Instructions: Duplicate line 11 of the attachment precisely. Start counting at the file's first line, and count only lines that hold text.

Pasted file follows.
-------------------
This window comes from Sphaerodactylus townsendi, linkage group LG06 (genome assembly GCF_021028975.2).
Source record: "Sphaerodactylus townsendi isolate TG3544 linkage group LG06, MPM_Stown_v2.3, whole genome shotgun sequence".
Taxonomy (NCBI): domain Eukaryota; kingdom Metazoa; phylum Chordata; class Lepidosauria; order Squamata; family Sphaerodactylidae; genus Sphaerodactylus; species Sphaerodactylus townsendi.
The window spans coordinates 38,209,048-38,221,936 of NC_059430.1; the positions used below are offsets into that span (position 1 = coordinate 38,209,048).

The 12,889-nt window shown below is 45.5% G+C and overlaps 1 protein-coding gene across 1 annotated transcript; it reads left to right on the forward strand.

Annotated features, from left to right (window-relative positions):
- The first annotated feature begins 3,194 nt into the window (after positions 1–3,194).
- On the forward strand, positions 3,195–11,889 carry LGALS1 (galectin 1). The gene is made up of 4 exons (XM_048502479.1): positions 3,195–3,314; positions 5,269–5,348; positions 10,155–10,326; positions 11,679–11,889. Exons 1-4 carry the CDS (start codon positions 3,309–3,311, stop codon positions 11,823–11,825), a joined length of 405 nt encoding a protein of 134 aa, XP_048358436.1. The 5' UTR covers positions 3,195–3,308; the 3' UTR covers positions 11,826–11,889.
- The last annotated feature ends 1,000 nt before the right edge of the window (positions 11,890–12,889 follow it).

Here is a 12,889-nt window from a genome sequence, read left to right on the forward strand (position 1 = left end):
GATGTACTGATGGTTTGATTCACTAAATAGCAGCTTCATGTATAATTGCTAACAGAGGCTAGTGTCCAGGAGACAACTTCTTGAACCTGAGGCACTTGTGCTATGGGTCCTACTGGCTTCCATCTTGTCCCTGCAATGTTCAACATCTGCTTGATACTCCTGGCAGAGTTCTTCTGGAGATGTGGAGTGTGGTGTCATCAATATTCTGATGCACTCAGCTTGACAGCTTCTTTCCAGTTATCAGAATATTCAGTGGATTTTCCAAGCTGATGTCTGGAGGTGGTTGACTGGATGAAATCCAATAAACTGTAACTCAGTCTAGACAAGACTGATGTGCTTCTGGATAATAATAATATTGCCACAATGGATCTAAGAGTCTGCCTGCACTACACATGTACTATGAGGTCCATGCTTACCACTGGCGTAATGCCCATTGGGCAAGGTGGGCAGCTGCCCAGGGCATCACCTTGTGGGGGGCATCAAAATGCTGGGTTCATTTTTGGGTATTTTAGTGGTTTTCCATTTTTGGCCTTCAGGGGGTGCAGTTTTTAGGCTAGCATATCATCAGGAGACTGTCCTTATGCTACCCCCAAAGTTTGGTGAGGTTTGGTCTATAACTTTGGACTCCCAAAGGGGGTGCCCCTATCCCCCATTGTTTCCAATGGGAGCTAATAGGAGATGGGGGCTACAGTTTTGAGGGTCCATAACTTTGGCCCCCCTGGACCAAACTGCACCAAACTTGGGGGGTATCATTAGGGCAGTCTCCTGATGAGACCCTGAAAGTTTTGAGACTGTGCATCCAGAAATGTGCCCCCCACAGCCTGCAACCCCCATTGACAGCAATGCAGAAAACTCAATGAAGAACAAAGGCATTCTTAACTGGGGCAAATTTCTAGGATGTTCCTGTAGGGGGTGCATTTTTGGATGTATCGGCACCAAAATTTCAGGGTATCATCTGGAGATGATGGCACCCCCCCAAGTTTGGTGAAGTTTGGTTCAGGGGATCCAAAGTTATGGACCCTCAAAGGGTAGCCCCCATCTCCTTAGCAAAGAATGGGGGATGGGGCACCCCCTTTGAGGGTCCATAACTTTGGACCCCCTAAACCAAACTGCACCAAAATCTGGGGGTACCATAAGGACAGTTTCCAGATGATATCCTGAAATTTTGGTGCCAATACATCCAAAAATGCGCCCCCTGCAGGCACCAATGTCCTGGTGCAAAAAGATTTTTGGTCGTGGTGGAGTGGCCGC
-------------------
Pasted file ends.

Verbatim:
GATGTACTGATGGTTTGATTCACTAAATAGCAGCTTCATGTATAATTGCTAACAGAGGCTAGTGTCCAGGAGACAACTTCTTGAACCTGAGGCACTTGTGCTATGGGTCCTACTGGCTTCCATCTTGTCCCTGCAATGTTCAACATCTGCTTGATACTCCTGGCAGAGTTCTTCTGGAGATGTGGAGTGTGGTGTCATCAATATTCTGATGCACTCAGCTTGACAGCTTCTTTCCAGTTATCAGAATATTCAGTGGATTTTCCAAGCTGATGTCTGGAGGTGGTTGACTGGATGAAATCCAATAAACTGTAACTCAGTCTAGACAAGACTGATGTGCTTCTGGATAATAATAATATTGCCACAATGGATCTAAGAGTCTGCCTGCACTACACATGTACTATGAGGTCCATGCTTACCACTGGCGTAATGCCCATTGGGCAAGGTGGGCAGCTGCCCAGGGCATCACCTTGTGGGGGGCATCAAAATGCTGGGTTCATTTTTGGGTATTTTAGTGGTTTTCCATTTTTGGCCTTCAGGGGGTGCAGTTTTTAGGCTAGCATATCATCAGGAGACTGTCCTTATGCTACCCCCAAAGTTTGGTGAGGTTTGGTCTATAACTTTGGACTCCCAAAGGGGGTGCCCCTATCCCCCATTGTTTCCAATGGGAGCTAATAGGAGATGGGGGCTACAGTTTTGAGGGTCCATAACTTTGGCCCCCCTGGACCAAACTGCACCAAACTTGGGGGGTATCATTAGGGCAGTCTCCTGATGAGACCCTGAAAGTTTTGAGACTGTGCATCCAGAAATGTGCCCCCCACAGCCTGCAACCCCCATTGACAGCAATGCAGAAAACTCAATGAAGAACAAAGGCATTCTTAACTGGGGCAAATTTCTAGGATGTTCCTGTAGGGGGTGCATTTTTGGATGTATCGGCACCAAAATTTCAGGGTATCATCTGGAGATGATGGCACCCCCCCAAGTTTGGTGAAGTTTGGTTCAGGGGATCCAAAGTTATGGACCCTCAAAGGGTAGCCCCCATCTCCTTAGCAAAGAATGGGGGATGGGGCACCCCCTTTGAGGGTCCATAACTTTGGACCCCCTAAACCAAACTGCACCAAAATCTGGGGGTACCATAAGGACAGTTTCCAGATGATATCCTGAAATTTTGGTGCCAATACATCCAAAAATGCGCCCCCTGCAGGCACCAATGTCCTGGTGCAAAAAGATTTTTGGTCGTGGTGGAGTGGCCGC